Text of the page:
“Students need to be reminded that revision isn’t merely making a few cosmetic changes. Revision is seeing and then reseeing our words and practicing strategies that make a difference in our writing.”
“You mean I have to change my writing?” Georgia Heard frequently hears this question from students too. “We must welcome young writers into the world of revision,” she writes, “through invitations and tools that make it concrete and tangible.”
With Georgia’s Revision Toolbox, Second Edition, you’ll lead students to see that revision is a natural part of narrative and nonfiction writing. “Students need to be able to bring the tools of revision to writing the way a carpenter comes equipped for a job with a toolbox,” she writes. So Georgia shares three revision toolboxes—structure/organization, words, and voice—each with dozens of teaching ideas and strategies. They’ll help writers:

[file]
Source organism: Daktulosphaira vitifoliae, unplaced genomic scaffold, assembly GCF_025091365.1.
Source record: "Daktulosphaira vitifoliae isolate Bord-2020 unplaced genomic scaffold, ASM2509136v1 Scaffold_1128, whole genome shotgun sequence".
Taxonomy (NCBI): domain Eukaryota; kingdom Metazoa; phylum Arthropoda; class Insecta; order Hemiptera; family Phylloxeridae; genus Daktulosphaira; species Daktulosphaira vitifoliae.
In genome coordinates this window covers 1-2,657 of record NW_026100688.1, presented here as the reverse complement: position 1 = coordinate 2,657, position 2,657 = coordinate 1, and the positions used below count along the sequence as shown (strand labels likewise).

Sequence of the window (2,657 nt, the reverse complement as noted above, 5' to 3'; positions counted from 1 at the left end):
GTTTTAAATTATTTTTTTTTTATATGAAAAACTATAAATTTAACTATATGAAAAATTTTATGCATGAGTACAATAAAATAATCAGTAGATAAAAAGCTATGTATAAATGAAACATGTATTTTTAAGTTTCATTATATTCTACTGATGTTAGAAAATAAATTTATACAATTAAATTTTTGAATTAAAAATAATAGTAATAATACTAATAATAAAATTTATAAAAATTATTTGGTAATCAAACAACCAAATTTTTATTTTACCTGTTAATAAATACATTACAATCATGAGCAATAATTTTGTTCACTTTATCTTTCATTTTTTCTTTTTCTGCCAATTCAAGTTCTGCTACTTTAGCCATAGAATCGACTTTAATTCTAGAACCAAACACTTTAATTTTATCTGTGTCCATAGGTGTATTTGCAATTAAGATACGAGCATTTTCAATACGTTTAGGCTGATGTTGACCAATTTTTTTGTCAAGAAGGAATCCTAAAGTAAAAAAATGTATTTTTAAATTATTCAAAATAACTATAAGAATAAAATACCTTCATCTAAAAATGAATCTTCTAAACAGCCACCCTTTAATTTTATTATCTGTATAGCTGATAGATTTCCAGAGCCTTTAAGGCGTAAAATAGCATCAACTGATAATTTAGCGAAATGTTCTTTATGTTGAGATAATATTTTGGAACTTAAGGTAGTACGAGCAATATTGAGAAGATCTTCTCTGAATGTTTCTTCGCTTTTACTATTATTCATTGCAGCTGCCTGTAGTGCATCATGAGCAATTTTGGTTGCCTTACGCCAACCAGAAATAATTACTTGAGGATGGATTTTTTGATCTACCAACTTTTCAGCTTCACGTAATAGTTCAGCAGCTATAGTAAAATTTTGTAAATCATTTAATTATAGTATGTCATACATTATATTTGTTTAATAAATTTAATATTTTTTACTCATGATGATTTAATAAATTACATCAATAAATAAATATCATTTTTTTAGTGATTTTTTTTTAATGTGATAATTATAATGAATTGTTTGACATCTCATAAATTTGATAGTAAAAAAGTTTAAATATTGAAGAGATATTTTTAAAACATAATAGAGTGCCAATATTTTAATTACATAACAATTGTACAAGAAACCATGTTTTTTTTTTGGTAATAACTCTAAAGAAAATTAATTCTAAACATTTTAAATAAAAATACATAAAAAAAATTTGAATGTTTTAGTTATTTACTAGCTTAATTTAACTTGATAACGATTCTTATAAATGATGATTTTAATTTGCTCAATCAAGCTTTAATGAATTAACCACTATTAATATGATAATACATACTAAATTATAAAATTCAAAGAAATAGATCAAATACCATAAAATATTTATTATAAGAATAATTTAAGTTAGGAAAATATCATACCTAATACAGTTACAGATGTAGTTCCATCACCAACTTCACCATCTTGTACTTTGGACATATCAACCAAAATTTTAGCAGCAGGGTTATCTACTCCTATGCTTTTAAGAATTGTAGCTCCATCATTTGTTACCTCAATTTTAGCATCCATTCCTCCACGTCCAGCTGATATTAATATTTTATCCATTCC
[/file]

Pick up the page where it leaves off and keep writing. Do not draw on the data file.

- re-envision revision as an engaging process, not a punishment
- craft a piece all along the way instead of editing only at the end
- learn and apply revision strategies for work in any genre
- reread their writing with specific revision goals in mind.
This second edition brings Georgia’s lessons and strategies—new and familiar—into the Common Core era with a focus on narrative, informational, and opinion genres. She also includes tools for targeted instruction such as strategic conferences, reproducible planning templates for narrative and essays, and reproducible revision checklists.
“Writing and revision are really one process,” writes Georgia, and her Revision Toolbox, Second Edition, brings them together simply, practically, and elegantly. So the next time you hear a student say, “I like it just the way it is!” they’ll be referring to a final draft.